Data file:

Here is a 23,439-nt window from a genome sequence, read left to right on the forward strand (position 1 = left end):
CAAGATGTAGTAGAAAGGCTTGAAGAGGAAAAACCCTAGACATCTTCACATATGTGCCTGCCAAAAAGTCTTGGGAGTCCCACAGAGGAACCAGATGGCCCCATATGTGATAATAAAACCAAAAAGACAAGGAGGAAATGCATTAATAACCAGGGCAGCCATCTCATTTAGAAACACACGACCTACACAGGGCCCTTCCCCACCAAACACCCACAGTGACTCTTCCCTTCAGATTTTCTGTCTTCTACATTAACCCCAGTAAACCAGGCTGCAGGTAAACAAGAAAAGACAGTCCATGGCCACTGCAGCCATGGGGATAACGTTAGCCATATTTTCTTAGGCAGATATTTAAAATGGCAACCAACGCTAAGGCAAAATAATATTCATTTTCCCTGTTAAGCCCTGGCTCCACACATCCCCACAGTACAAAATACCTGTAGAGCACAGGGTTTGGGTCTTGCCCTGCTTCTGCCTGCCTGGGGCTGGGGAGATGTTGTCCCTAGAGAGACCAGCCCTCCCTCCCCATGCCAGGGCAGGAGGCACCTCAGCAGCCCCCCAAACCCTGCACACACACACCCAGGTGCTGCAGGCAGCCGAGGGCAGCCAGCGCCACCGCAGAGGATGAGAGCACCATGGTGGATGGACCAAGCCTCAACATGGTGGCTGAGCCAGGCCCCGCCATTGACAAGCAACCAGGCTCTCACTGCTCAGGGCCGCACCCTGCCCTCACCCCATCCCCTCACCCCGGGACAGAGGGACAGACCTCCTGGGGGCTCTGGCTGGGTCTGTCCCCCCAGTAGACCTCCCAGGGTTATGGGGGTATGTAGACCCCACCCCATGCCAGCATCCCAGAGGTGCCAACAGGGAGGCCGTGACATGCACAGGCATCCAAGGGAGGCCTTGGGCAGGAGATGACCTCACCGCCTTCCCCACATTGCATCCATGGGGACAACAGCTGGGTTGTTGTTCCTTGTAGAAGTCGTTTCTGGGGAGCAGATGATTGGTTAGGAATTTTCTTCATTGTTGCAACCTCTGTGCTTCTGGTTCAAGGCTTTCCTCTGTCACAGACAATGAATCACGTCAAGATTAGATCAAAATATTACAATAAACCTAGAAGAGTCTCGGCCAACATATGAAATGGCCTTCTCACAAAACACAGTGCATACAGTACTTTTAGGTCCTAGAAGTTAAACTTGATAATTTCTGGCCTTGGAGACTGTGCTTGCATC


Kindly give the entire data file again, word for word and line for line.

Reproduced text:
Here is a 23,439-nt window from a genome sequence, read left to right on the forward strand (position 1 = left end):
CAAGATGTAGTAGAAAGGCTTGAAGAGGAAAAACCCTAGACATCTTCACATATGTGCCTGCCAAAAAGTCTTGGGAGTCCCACAGAGGAACCAGATGGCCCCATATGTGATAATAAAACCAAAAAGACAAGGAGGAAATGCATTAATAACCAGGGCAGCCATCTCATTTAGAAACACACGACCTACACAGGGCCCTTCCCCACCAAACACCCACAGTGACTCTTCCCTTCAGATTTTCTGTCTTCTACATTAACCCCAGTAAACCAGGCTGCAGGTAAACAAGAAAAGACAGTCCATGGCCACTGCAGCCATGGGGATAACGTTAGCCATATTTTCTTAGGCAGATATTTAAAATGGCAACCAACGCTAAGGCAAAATAATATTCATTTTCCCTGTTAAGCCCTGGCTCCACACATCCCCACAGTACAAAATACCTGTAGAGCACAGGGTTTGGGTCTTGCCCTGCTTCTGCCTGCCTGGGGCTGGGGAGATGTTGTCCCTAGAGAGACCAGCCCTCCCTCCCCATGCCAGGGCAGGAGGCACCTCAGCAGCCCCCCAAACCCTGCACACACACACCCAGGTGCTGCAGGCAGCCGAGGGCAGCCAGCGCCACCGCAGAGGATGAGAGCACCATGGTGGATGGACCAAGCCTCAACATGGTGGCTGAGCCAGGCCCCGCCATTGACAAGCAACCAGGCTCTCACTGCTCAGGGCCGCACCCTGCCCTCACCCCATCCCCTCACCCCGGGACAGAGGGACAGACCTCCTGGGGGCTCTGGCTGGGTCTGTCCCCCCAGTAGACCTCCCAGGGTTATGGGGGTATGTAGACCCCACCCCATGCCAGCATCCCAGAGGTGCCAACAGGGAGGCCGTGACATGCACAGGCATCCAAGGGAGGCCTTGGGCAGGAGATGACCTCACCGCCTTCCCCACATTGCATCCATGGGGACAACAGCTGGGTTGTTGTTCCTTGTAGAAGTCGTTTCTGGGGAGCAGATGATTGGTTAGGAATTTTCTTCATTGTTGCAACCTCTGTGCTTCTGGTTCAAGGCTTTCCTCTGTCACAGACAATGAATCACGTCAAGATTAGATCAAAATATTACAATAAACCTAGAAGAGTCTCGGCCAACATATGAAATGGCCTTCTCACAAAACACAGTGCATACAGTACTTTTAGGTCCTAGAAGTTAAACTTGATAATTTCTGGCCTTGGAGACTGTGCTTGCATC